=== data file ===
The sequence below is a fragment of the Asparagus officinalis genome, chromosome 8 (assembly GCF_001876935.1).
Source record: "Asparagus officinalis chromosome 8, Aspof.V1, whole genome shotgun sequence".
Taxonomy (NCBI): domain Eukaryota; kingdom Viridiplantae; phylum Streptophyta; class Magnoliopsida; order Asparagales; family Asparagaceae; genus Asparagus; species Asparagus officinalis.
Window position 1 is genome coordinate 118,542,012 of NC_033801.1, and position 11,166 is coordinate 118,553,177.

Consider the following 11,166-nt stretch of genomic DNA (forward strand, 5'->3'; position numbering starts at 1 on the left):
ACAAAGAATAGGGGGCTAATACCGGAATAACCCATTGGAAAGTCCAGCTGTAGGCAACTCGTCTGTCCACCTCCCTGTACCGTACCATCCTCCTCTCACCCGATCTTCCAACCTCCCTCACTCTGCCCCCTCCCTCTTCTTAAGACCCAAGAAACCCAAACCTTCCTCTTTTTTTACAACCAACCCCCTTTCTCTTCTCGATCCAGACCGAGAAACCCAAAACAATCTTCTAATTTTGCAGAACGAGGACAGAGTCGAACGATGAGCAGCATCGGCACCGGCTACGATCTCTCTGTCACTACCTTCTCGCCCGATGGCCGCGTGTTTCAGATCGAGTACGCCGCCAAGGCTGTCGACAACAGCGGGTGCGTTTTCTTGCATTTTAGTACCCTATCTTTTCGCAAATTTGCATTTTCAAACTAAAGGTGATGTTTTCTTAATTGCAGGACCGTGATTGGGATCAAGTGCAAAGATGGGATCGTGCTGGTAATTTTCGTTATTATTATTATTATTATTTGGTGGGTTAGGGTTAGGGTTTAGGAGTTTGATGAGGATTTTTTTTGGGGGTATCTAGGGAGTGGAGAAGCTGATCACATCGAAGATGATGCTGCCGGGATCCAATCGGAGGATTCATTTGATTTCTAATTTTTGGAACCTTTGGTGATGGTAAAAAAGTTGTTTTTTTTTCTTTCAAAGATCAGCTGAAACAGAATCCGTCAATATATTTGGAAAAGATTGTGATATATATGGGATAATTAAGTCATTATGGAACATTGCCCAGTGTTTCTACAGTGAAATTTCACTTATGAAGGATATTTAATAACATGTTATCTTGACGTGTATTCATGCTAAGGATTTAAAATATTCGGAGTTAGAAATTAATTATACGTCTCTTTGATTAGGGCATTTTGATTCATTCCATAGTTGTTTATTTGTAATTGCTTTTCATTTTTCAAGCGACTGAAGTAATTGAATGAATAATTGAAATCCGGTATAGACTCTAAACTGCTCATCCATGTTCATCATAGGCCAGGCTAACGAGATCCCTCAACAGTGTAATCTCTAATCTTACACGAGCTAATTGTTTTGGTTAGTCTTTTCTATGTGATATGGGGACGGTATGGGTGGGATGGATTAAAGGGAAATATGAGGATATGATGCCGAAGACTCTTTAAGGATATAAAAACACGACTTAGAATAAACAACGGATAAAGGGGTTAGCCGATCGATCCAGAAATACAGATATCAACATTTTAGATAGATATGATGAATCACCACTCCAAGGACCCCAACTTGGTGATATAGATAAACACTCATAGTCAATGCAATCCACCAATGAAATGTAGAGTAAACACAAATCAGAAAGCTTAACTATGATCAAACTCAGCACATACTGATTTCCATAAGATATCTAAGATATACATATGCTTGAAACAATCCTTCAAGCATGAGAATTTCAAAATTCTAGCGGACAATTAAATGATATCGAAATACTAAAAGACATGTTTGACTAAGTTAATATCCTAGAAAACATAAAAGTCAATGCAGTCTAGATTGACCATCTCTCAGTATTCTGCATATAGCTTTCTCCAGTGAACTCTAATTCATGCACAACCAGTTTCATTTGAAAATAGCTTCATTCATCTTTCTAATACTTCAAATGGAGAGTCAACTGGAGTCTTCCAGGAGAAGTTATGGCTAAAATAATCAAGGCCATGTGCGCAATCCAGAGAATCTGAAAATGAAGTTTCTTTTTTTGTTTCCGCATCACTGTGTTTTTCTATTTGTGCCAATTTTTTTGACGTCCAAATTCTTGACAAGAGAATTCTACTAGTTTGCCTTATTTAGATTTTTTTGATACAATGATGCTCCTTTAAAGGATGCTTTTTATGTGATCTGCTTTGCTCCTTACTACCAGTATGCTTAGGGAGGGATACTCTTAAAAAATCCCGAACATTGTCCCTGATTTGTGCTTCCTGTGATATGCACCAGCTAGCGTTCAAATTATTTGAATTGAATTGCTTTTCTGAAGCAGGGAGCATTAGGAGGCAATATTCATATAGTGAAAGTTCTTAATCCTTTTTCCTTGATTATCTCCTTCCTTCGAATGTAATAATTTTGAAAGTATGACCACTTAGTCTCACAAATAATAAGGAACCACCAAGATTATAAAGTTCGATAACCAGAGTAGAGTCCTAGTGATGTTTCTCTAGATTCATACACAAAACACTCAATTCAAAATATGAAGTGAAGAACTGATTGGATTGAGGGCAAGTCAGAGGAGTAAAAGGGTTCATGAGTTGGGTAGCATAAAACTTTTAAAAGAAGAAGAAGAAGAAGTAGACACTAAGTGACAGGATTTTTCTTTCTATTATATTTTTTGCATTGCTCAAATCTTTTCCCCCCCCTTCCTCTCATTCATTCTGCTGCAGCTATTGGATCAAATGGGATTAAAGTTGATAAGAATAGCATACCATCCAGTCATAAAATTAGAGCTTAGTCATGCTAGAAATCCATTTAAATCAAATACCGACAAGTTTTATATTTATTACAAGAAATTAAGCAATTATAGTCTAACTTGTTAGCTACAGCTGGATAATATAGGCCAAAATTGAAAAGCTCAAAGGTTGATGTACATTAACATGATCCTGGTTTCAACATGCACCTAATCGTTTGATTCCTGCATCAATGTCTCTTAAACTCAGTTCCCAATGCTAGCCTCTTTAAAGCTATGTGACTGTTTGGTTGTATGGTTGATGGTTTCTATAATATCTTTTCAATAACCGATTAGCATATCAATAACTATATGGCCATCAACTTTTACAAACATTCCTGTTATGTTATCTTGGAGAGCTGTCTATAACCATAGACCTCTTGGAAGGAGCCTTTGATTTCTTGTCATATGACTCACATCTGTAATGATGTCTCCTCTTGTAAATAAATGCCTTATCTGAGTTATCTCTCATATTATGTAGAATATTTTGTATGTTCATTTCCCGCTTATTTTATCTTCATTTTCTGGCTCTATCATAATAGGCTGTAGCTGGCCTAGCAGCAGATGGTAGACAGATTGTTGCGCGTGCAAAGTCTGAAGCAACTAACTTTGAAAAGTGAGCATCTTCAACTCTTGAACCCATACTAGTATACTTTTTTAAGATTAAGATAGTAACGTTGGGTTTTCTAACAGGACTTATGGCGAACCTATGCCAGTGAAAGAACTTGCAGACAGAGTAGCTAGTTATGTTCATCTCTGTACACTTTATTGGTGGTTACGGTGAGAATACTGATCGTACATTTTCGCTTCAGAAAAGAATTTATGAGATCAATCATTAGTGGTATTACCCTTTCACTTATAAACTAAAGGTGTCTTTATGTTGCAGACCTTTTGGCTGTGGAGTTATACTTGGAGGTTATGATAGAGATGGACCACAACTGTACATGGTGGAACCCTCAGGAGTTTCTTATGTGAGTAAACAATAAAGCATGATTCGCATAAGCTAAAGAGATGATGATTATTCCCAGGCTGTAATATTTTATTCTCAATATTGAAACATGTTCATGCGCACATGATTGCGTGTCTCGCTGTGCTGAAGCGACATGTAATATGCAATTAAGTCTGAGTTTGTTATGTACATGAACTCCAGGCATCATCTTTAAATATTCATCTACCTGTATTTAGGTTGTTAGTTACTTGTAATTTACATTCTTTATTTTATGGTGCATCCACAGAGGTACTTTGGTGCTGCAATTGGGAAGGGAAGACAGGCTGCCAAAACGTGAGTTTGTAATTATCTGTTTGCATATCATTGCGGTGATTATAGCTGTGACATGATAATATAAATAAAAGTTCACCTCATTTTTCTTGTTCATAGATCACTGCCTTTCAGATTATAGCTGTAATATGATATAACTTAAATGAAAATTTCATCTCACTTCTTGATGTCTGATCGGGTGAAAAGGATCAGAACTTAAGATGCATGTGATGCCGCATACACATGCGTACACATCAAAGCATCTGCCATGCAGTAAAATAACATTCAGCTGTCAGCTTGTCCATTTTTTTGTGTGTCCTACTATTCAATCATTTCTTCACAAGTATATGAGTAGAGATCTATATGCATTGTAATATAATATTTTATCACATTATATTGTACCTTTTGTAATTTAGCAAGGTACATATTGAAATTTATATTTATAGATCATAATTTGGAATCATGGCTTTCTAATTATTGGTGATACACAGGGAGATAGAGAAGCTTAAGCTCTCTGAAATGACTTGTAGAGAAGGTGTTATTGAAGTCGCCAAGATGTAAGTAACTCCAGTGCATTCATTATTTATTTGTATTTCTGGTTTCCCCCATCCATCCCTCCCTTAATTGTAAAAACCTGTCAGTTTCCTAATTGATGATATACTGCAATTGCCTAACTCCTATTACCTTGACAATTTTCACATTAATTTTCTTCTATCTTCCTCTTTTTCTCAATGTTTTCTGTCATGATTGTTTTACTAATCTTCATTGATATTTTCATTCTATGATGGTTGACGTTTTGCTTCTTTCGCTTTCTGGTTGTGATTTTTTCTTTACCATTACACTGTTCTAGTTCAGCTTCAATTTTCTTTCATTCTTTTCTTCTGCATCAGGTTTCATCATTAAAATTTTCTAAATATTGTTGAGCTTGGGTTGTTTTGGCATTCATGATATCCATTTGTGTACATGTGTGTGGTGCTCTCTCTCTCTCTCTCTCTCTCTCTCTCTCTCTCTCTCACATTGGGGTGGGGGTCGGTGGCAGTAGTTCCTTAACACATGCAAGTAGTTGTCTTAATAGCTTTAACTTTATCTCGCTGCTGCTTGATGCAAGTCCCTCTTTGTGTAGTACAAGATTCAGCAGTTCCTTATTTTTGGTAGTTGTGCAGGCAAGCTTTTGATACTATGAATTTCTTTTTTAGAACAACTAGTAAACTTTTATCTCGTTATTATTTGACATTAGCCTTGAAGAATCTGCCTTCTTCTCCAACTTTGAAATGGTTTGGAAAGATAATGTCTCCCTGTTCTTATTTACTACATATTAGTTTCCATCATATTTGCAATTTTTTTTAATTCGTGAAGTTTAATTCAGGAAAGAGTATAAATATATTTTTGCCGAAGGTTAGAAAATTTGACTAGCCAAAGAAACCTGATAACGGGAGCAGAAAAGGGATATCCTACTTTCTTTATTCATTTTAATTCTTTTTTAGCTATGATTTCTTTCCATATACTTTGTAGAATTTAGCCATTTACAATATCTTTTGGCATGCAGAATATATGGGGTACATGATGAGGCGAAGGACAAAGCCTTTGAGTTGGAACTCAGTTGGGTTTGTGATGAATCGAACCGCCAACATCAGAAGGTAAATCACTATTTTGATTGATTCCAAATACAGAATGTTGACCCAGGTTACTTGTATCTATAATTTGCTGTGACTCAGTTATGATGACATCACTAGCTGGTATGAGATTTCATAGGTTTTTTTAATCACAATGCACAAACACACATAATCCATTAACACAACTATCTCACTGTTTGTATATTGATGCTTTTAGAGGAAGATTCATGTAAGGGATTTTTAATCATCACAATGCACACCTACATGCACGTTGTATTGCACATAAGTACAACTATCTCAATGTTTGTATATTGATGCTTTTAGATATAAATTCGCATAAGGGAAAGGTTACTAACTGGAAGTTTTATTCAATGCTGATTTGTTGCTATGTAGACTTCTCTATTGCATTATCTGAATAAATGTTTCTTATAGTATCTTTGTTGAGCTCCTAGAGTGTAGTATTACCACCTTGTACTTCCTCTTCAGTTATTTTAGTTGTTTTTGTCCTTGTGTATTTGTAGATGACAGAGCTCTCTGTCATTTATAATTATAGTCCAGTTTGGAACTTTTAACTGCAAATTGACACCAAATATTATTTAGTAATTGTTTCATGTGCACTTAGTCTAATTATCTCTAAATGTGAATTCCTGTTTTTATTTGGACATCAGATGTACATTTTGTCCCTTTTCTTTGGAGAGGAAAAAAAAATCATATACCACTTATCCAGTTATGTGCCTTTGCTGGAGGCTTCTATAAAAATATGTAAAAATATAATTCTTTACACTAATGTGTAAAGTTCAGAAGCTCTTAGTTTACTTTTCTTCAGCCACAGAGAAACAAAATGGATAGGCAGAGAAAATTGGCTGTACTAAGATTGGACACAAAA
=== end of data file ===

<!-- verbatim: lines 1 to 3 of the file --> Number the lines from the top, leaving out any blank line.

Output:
The sequence below is a fragment of the Asparagus officinalis genome, chromosome 8 (assembly GCF_001876935.1).
Source record: "Asparagus officinalis chromosome 8, Aspof.V1, whole genome shotgun sequence".
Taxonomy (NCBI): domain Eukaryota; kingdom Viridiplantae; phylum Streptophyta; class Magnoliopsida; order Asparagales; family Asparagaceae; genus Asparagus; species Asparagus officinalis.